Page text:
Interesting question, which originates from a major misconception related to pH in LCMS. Nowadays, there are dozens of ionization techniques so in the question always mention the ionization method.
Anyway, LCMS is usually done with electrospray ionization (ESI) technique and so are amino acids. First of all nobody completely knows the exact process in electrospray ionization as yet. This is not unusual in mass spectrometry where even a common ionization technique like ESI and electron impact, the picture is not 100% clear.
Second important point is the pH in ESI does not determine whether a negative ion or a positive analyte ion will be formed. I also used to have this misconception a decade ago about pH. The final ionization process in ESI takes place in a gas phase. However it is well known that certain ion can suppress ionization very badly. Don't try to connect mobile phase pH with the state of ionization of the molecule in the gas phase.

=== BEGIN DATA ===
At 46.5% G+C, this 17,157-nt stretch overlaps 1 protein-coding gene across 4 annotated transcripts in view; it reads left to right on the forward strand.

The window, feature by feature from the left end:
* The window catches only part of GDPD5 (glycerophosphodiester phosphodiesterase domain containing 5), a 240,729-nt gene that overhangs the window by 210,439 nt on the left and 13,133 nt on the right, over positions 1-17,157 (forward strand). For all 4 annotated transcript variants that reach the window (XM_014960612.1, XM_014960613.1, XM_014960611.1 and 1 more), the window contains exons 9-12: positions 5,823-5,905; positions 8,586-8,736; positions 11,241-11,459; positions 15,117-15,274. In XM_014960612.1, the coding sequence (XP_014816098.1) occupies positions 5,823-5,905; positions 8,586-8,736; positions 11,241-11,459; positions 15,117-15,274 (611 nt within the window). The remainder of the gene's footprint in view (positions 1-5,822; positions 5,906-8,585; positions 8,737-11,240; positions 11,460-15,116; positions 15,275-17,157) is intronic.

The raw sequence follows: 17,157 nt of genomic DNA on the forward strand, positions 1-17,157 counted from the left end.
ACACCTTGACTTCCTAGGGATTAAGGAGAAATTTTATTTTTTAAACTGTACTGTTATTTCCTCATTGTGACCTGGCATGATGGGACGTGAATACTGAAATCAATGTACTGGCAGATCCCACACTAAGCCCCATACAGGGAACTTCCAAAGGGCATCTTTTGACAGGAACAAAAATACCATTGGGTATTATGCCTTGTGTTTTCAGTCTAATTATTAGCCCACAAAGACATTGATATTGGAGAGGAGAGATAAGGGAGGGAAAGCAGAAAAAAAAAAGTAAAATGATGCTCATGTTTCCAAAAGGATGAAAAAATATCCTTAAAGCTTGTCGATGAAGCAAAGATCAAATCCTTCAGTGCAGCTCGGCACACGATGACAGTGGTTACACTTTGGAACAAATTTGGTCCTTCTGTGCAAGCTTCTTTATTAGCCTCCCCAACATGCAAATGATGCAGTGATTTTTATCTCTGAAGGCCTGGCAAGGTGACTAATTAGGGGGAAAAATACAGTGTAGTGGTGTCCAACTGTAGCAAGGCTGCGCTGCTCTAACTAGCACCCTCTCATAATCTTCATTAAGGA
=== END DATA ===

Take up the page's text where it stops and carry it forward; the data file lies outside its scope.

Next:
In negative ion, you are simply observing a net negatively charged species. Nothing
For details, I'd encourage you to read "pH Effects on Electrospray Ionization Efficiency" in the Journal of the American Society for Mass Spectrometry· Go to the journal website and locate the paper with this title. I am not providing a link so that students develop the habit of searching themselves.